Re: [AD] file slices

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I'm guessing that you wanted the 'f' prefix to make people think about stdio operations but I think its not needed.

slice_close, slice_open, al_open_slice, etc

looks better to me.

On 07/29/2011 03:14 PM, Matthew Leverton wrote:
On Tue, Jul 19, 2011 at 7:09 PM, Peter Wang <novalazy@xxxxxxxxxx> wrote:
That still sounds complicated.  I prefer your previous suggestion
to remove any buffering from file slices.  Then file slices are
analogous to sub-bitmaps, and memfiles are analogous to memory bitmaps.

Attached is an implementation of unbuffered file slices. To run the
included test, you need to make test.tga that contains texture.tga

cat texture.tga texture.tga > test.tga

When using slices both can be loaded successfully, but without them
the second try fails. (I think the TGA loader doesn't seek to the end
of file when done.)

It would introduce one function:

ALLEGRO_FILE *al_fopen_slice(ALLEGRO_FILE *fp, size_t initial_size,
const char *mode);

It opens the slice at the current location of the file with an initial
size as specified by the user. Modes can be any combination of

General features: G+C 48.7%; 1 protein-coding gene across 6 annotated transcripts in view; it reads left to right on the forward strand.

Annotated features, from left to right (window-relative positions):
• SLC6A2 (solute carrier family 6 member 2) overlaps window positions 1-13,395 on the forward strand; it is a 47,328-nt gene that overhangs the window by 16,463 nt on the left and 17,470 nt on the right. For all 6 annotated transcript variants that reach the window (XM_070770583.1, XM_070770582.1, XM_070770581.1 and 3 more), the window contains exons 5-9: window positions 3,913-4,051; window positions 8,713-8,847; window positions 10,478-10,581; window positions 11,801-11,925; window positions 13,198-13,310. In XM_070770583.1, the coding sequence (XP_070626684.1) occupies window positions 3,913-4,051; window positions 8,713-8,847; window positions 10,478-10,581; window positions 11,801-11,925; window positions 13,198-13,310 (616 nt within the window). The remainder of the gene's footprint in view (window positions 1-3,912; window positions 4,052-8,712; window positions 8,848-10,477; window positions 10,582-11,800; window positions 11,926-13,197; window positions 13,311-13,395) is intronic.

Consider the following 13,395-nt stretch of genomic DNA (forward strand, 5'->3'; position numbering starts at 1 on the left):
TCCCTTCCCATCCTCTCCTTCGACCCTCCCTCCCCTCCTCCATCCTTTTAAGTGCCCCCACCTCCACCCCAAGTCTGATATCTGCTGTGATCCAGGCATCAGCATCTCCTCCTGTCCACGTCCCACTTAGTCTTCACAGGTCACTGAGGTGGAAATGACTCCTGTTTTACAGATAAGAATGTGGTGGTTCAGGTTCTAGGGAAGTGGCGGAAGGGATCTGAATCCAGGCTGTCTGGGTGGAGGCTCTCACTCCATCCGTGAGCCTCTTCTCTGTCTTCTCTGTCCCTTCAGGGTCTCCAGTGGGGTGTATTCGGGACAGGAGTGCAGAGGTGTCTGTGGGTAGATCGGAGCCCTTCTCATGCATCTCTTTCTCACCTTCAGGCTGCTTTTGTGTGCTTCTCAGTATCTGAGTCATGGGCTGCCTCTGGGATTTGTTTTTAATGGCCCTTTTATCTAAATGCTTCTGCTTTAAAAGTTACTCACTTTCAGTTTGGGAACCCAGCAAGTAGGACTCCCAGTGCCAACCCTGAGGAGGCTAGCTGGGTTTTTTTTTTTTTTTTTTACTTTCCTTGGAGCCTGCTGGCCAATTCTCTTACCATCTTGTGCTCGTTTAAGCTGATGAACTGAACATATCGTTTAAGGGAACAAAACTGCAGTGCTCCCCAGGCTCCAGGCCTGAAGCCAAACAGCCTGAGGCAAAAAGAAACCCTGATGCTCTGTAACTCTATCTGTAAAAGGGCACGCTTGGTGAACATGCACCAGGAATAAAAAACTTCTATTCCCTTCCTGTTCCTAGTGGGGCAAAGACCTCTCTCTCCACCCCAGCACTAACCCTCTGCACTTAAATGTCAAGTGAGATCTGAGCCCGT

[r]eadable, [w]ritable, and [e]xpandable.

If the file is not expandable, then writes and reads will be limited
to that initial size.

If the file is expandable, then the size will increase as data is read
or written. In such case, the initial_size would affect what SEEK_END
initially does.

There is no "until EOF" size, as the programmer can just do that
himself by passing al_fsize(fp) - al_ftell(fp) as initial size.

When closing the file, the parent is always moved to the end of the
slice's current size.

The following limitations exist:

* the underlying file must be random access (if reading)
* the underlying file must be open in regular write mode (if writing)
as the slice assumes that writes happen in place at the current
* the parent cannot be used while the slice is open
* only one slice can be open per parent at a time, but slicing a slice
should theoretically work.

And of course there are some other edge cases that are left undefined,
like specifying a size that is larger than the parent, etc. But the
programmer should be well aware of what he is doing, so I don't think
that matters.

Matthew Leverton

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